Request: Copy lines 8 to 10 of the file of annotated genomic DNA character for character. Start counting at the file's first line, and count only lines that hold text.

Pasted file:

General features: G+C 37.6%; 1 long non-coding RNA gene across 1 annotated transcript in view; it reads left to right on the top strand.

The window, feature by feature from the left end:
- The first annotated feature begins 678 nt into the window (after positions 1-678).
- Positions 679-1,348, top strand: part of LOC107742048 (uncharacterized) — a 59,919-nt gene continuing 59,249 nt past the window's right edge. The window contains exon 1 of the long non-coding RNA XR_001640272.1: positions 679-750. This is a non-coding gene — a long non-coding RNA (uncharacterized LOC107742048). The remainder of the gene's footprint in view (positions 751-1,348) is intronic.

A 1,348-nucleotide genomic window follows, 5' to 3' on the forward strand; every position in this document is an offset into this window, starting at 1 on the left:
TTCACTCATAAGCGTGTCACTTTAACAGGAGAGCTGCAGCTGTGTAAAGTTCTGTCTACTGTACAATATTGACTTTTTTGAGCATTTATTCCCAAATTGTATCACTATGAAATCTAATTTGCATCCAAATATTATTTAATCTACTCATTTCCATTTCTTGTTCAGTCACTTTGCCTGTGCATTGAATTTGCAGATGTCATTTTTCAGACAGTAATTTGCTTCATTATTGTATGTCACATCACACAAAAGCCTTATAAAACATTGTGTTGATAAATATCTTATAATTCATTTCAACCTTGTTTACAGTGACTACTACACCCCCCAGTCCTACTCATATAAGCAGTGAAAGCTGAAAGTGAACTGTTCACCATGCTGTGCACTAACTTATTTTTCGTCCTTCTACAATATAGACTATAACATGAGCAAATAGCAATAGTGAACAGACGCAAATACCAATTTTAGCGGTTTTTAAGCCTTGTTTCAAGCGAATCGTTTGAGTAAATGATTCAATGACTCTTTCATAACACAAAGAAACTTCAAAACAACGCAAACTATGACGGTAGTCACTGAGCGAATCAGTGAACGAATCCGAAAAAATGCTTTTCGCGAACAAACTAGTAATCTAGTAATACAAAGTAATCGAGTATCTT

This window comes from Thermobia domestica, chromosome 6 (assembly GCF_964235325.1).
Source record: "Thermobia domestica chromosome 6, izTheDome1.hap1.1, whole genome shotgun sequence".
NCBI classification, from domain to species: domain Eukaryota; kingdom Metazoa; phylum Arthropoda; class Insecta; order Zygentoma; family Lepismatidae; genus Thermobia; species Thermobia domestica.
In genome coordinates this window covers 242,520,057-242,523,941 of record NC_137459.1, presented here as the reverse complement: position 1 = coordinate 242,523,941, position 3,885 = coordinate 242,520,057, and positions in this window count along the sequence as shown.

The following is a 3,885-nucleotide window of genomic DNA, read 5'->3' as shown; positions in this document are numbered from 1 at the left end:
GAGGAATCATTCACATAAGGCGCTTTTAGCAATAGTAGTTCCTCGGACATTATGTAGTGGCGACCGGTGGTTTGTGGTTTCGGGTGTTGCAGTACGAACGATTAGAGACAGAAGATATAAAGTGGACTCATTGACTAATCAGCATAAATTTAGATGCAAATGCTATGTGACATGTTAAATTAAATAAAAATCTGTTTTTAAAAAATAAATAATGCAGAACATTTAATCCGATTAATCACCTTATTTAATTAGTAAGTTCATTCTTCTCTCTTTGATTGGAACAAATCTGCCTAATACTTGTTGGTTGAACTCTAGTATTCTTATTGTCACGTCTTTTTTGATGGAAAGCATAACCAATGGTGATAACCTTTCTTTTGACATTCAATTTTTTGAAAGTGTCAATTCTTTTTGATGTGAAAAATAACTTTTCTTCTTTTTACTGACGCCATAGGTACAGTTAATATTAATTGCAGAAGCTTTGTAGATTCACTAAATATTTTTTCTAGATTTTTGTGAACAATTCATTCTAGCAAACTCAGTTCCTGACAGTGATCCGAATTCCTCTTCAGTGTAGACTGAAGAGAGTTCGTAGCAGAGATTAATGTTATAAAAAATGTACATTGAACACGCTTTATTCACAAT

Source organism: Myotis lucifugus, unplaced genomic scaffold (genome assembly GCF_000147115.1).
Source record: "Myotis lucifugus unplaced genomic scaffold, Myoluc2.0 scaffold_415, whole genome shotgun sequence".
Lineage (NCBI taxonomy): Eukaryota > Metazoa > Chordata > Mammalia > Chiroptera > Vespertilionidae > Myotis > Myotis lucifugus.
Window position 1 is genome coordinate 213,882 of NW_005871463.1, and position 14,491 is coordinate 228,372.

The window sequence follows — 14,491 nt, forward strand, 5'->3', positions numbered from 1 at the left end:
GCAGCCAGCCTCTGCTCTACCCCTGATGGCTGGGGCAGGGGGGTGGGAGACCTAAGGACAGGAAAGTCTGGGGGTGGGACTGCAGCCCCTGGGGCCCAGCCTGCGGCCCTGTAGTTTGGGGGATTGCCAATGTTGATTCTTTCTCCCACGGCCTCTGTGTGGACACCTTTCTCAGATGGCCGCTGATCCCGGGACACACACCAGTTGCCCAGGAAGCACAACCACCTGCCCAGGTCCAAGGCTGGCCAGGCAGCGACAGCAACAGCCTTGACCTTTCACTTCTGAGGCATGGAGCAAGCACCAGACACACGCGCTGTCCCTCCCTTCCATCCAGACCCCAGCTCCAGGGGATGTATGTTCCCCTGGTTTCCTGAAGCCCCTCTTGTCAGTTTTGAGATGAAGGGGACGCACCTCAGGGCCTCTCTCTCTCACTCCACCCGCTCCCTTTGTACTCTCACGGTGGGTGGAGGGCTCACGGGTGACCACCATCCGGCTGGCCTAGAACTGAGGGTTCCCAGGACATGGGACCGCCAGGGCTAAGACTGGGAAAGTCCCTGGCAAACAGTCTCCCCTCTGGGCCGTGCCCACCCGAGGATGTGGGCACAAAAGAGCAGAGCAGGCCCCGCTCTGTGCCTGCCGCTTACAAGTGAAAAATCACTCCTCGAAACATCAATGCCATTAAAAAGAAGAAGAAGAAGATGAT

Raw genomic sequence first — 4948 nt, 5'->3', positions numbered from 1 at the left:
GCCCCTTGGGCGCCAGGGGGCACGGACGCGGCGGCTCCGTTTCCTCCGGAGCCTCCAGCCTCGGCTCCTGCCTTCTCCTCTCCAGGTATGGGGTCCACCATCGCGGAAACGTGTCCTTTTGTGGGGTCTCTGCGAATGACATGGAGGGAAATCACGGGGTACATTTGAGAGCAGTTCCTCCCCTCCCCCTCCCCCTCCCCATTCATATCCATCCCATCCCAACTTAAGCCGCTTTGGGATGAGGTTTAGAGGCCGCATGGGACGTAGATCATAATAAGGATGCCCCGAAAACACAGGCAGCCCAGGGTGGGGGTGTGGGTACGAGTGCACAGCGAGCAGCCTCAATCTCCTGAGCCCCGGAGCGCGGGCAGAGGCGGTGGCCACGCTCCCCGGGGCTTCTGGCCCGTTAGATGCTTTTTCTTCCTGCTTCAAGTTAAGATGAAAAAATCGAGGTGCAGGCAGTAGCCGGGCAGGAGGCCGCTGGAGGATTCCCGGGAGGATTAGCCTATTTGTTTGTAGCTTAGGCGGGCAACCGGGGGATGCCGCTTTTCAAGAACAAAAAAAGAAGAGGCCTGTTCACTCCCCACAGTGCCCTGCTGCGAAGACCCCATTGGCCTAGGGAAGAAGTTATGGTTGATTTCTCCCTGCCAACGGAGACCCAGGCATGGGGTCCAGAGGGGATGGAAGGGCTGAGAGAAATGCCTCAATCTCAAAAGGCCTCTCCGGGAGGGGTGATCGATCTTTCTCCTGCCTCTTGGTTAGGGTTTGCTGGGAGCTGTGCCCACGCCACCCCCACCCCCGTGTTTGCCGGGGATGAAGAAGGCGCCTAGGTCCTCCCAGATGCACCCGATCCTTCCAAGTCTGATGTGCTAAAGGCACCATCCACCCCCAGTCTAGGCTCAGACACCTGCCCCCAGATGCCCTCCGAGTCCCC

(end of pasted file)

Source record: "Thermobia domestica chromosome 6, izTheDome1.hap1.1, whole genome shotgun sequence".
NCBI classification, from domain to species: domain Eukaryota; kingdom Metazoa; phylum Arthropoda; class Insecta; order Zygentoma; family Lepismatidae; genus Thermobia; species Thermobia domestica.
In genome coordinates this window covers 242,520,057-242,523,941 of record NC_137459.1, presented here as the reverse complement: position 1 = coordinate 242,523,941, position 3,885 = coordinate 242,520,057, and positions in this window count along the sequence as shown.